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Big Oil Operators Pledge to Reduce Natural Gas Emissions from Operations

ExxonMobil Corp., BP plc and Royal Dutch Shell plc lead a list of eight top global oil and gas producers that committed Wednesday to further reducing methane emissions from their natural gas assets.

Also taking the pledge are Italy’s Eni SpA, Spain’s Repsol SA, Norway’s Statoil ASA, France’s Total SA and Germany’s Wintershall Holding GmbH. Eni, Repsol, Statoil and Total have extensive operations in North America’s onshore and the Gulf of Mexico.

The commitments are “part of wider efforts by the global energy industry to ensure that natural gas continues to play a critical role in helping meet future energy demand while addressing climate change,” the producers said.

“Since natural gas consists mainly of methane, a potent greenhouse gas, its role in the transition to a low-carbon future will be influenced by the extent to which methane emissions are reduced.”

Many studies have proven the importance of “quickly reducing methane emissions if we’re to meet growing energy demand and multiple environmental goals,” said United Nations (UN) executive Mark Radka, who heads the UN Environment’s Energy and Climate Branch.

Operators signing on to the new global agreement also said they would encourage others across the gas value chain -- from production to the final consumer -- to make similar commitments to reduce methane emissions. The guiding principles document stresses:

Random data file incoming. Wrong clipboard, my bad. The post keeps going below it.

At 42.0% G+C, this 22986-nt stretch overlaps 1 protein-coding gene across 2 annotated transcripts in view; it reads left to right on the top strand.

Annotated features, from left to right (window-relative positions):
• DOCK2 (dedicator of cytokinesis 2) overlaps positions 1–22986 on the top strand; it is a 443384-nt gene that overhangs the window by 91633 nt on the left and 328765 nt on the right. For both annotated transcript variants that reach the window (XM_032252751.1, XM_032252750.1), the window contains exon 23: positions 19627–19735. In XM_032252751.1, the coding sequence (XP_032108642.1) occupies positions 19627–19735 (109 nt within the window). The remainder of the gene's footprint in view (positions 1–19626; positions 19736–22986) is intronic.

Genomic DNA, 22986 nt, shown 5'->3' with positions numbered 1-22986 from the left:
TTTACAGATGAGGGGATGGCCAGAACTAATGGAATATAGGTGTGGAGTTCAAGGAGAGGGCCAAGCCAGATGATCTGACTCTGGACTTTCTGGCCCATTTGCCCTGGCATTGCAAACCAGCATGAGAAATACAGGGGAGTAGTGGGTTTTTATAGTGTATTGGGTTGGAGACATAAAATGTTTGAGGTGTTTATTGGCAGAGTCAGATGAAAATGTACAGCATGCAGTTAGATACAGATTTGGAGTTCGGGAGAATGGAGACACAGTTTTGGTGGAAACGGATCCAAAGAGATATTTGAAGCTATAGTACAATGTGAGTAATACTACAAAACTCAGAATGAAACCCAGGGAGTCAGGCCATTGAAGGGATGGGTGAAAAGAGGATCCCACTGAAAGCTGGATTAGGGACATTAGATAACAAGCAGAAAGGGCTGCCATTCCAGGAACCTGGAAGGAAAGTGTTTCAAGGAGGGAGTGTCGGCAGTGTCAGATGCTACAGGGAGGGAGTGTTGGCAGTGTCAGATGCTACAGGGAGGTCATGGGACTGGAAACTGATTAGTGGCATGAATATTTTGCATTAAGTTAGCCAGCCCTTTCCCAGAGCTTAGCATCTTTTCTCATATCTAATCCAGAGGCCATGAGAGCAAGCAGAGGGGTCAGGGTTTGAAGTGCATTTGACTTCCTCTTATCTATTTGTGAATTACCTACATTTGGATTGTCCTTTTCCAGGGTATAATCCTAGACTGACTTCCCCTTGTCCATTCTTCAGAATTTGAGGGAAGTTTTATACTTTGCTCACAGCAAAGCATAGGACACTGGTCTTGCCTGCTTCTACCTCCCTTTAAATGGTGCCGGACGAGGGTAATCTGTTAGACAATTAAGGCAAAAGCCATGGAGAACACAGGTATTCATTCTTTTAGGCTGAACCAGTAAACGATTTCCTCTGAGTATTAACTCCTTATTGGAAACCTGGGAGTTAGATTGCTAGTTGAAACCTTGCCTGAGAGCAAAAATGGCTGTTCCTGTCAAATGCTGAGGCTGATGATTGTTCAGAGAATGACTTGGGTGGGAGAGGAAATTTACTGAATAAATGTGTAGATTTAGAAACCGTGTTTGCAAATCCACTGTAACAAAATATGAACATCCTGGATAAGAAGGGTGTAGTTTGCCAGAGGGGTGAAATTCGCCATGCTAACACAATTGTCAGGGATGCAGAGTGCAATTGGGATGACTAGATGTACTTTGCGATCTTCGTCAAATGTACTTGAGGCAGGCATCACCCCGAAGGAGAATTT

●       Continually reducing methane emissions;

●       Advancing strong performance across gas value chains;

●       Improving accuracy of methane emissions data;

●       Advocating sound policies and regulations on methane emissions; and

●       Increasing transparency.

“The guiding principles provide an excellent framework for doing so across the entire natural gas value chain, particularly if they’re linked to reporting on the emissions reductions achieved,” Radka said.

The principles were developed in collaboration with the Environmental Defense Fund (EDF); the International Energy Agency (IEA); the International Gas Union; the Oil and Gas Climate Initiative; the Rocky Mountain Institute; the Sustainable Gas Institute; The Energy and Resources Institute, and UN Environment.

“Our analysis at IEA shows that credible action to minimize methane emissions is essential to the achievement of global climate goals, and to the outlook for natural gas,” said IEA’s Tim Gould, who heads the supply division for the watchdog’s World Energy Outlook.

“The commitment by companies to the guiding principles is a very important step,” Gould said. “We look forward to seeing the results of their implementation and wider application. The opportunity is considerable – implementing all of the cost-effective methane abatement measures worldwide would have the same effect on long-term climate change as closing all existing coal-fired power plants in China.”

Many producers have gone it alone or partnered with environmental groups and university researchers to achieve fewer emissions from gas operations.

ExxonMobil in September announced it would enhance a methane emissions reduction program for U.S. production and midstream facilities. The program prioritizes actions at sites operated by onshore-focused subsidiary XTO Energy Inc.

The Irving, TX-based supermajor, along with its peers and many top U.S.-based independents already collaborate in various methane emissions reduction studies, conducted by, among others, the University of Texas at Austin and EDF.

Producers also serve as technical advisers for the Stanford and EDF Mobile Monitoring Challenge. In addition, a methane measurement reconciliation study underway by the Department of Energy’s National Renewable Energy Laboratory has led to producer partnerships.

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